Disability Benefits and Social Care

Part of Opposition Day — [2nd Allotted Day] – in the House of Commons at 2:31 pm on 20th June 2012.

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Photo of Karen Buck Karen Buck Shadow Minister (Education) 2:31 pm, 20th June 2012

The economic crisis that engulfed the developed world in 2008 was not, of course, caused by the number of people on disability living allowance. Indeed, the proportion of the population on out-of-work benefits fell between 1997 and the beginning of the crisis. Although reform is needed, that point gives the lie to the suggestion that the scale of the situation required us to introduce the kind of measures that are causing such distress and grievance to hundreds and thousands of people with disabilities throughout the country, and leading to such a number of appeals. That is evidenced by the terrible e-mail that emerged from the Department for Work and Pensions today.

Rather than discussing benefits, I want to talk about the social care agenda because, unlike the situation with working-age benefits, we face an emerging crisis in that area. Over two years, the Government have failed to make progress on a way forward on paying for social care, which would be of value to those who need that care and their families who worry about them. In addition, several events that are unfolding, especially in local government, are undermining the agenda.

We have heard from the Government about scaremongering, but nothing can compare with the advertising campaign that ran in the preamble to the general election that featured gravestones alongside a warning about the “death tax” that Labour would apply to fund a social care programme. If there was ever an example of an inability to hold a constructive debate about such a major challenge facing our country, that was it.

The costs of care have been increasing due to a rise in the numbers of the elderly and people with disabilities, as a result of progressive and thankful improvements in medical science. Those costs will double from £14.5 billion today to £27 billion by 2030, and there will a 100% increase in the number of people who have to pay for their own care.

Changes are taking place in the national health service. A consultation will shortly be held in my NHS region on the closure of five out of nine accident and emergency units as part of a reform to the health service that is designed to move people away from hospitals and into social care in their communities. In itself, that is a positive development, but only if that social care is available and affordable, and we are seeing that the opposite is the case.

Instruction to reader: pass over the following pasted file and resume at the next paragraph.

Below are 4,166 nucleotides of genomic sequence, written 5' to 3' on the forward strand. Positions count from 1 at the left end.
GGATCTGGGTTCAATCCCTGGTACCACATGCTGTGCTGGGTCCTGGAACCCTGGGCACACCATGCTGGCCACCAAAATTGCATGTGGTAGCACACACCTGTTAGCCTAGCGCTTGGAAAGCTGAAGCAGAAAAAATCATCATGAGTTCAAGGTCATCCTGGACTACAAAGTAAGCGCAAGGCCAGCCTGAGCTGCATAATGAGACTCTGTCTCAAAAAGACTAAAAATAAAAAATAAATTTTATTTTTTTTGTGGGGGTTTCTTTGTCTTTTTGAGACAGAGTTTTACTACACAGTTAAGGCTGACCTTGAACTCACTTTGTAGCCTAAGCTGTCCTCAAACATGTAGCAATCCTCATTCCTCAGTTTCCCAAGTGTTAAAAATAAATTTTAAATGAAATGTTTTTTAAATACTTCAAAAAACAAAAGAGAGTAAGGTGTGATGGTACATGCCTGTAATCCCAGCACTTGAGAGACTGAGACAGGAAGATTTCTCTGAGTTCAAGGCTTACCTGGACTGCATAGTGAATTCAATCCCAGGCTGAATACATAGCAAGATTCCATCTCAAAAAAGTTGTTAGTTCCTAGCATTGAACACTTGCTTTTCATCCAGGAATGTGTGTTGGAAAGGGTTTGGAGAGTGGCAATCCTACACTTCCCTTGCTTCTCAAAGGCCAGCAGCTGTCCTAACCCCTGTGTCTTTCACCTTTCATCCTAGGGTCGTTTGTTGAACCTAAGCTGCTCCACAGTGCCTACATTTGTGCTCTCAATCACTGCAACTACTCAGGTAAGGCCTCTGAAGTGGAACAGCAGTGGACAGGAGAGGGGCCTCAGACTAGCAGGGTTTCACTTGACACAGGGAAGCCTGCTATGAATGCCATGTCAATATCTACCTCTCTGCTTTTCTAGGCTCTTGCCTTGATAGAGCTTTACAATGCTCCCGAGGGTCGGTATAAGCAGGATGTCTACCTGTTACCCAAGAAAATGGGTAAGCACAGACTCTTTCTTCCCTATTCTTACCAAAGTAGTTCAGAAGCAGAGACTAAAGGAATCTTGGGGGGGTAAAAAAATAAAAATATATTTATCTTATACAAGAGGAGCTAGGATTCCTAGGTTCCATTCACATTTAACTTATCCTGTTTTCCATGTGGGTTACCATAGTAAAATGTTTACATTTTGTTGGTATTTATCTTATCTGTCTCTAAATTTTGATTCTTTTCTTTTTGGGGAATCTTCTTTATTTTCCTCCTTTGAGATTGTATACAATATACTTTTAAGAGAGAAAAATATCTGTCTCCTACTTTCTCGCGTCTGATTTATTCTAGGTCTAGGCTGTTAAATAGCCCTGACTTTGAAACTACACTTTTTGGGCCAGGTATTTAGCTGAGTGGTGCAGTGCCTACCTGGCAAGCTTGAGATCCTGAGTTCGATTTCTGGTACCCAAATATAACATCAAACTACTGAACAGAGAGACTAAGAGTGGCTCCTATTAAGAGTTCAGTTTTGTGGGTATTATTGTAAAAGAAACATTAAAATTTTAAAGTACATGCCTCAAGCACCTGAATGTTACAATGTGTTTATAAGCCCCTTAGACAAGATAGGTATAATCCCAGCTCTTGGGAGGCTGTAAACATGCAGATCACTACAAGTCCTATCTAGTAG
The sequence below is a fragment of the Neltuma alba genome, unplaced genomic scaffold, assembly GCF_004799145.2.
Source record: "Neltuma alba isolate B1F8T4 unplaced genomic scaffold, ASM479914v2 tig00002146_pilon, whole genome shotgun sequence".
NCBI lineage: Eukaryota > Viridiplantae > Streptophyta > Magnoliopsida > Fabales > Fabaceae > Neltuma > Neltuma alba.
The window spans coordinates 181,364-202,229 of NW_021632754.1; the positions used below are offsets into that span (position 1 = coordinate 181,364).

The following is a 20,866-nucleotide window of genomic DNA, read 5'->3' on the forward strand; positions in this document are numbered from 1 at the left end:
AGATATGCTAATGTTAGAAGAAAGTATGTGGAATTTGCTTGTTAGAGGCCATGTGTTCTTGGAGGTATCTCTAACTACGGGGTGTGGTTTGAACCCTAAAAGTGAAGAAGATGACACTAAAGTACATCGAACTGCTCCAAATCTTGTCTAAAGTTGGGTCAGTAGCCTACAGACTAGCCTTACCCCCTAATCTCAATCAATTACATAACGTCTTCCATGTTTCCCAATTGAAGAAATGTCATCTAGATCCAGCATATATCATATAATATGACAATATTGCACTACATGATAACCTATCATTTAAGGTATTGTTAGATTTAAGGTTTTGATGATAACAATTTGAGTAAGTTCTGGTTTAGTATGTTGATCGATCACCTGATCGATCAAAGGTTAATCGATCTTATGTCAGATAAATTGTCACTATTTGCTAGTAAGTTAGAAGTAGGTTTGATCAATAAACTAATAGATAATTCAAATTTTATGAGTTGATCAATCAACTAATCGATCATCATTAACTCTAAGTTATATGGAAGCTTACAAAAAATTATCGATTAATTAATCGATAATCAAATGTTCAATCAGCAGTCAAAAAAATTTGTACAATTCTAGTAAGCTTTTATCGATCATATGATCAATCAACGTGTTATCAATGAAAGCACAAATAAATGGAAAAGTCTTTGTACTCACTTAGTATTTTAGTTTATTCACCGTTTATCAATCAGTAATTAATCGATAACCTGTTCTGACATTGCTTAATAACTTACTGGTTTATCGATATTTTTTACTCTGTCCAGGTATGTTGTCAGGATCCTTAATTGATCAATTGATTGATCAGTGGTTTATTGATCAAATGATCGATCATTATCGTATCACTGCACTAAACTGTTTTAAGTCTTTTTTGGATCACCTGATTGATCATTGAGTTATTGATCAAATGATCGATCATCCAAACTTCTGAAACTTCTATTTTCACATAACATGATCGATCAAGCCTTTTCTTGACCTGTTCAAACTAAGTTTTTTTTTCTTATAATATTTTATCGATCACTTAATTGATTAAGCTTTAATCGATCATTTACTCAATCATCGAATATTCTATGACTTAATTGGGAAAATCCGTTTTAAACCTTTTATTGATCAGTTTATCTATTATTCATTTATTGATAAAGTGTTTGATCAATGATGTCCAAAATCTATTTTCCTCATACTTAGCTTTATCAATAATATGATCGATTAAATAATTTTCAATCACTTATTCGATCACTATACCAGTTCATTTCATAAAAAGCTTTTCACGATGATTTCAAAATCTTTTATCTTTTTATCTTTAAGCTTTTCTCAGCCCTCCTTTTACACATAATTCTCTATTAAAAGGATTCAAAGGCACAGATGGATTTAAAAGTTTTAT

On the Sunday before the election, the Prime Minister said on Andrew Marr’s television programme:

“What I can tell you is any cabinet minister, if I win the election, who comes to me and says: ‘Here are my plans’ and they involve frontline reductions, they’ll be sent straight back to their department to…think again.”

After the election—on 28 February 2011—the Secretary of State for Communities and Local Government told the House:

“If councils share back-office services, join forces to get better value from their buying power, cut out excessive chief executive pay, and root out overspending and waste, they can protect key front-line services.”—[Hansard, 28 February 2011; Vol. 524, c. 13.]

I will leave it to the House to decide whether there has been a complete lack of understanding on the part of the Prime Minister and the Secretary of State, or whether this is mendacity, but we know that there has been a £1 billion cut from social care in local government. Councils are front-loading a 28% cut in Government support and producing graphs of doom showing that care costs will swallow up so much of local government’s agenda in the next 15 years that councils will be able to provide only care and waste collection services.

A quarter of Westminster’s £52 million savings programme has come from adult and social care. Some 3,000 older and disabled people have lost care, while £15 million has gone by reducing meals for older people and day care for vulnerable people by 50%. An adult social care survey ranked my local authority as one of the worst in the country. Mr Ash Naghani, one of my constituents, told a local newspaper:

“The attitude before last year was how my council could help you to become more independent and contribute to society…since last year, it’s been as if I’m not important any more. All they are talking about is ways to cut down my care package to see how much money they can save.”

In addition to the cuts in social care, the removal of the taxi card from everyone above a benefit threshold has taken away independence from elderly and disabled people who cannot use public transport. Many of them have pointed out that their savings from a frozen council tax are heavily outweighed by the amount they must spend on travelling now that they are without their taxi card.

Times are tough and the pressures of an ageing population are inescapable. Not all needs will be met, but we must avoid denying what is going on. The Government, however, continue to be in denial about the impact of local government cuts on front-line services, in denial about the reality of more intensive means-testing, and in denial about the extent to which the drip, drip of scepticism about the reality of disability, especially invisible disability, is poisoning the atmosphere, and even feeding into hate crime and abuse.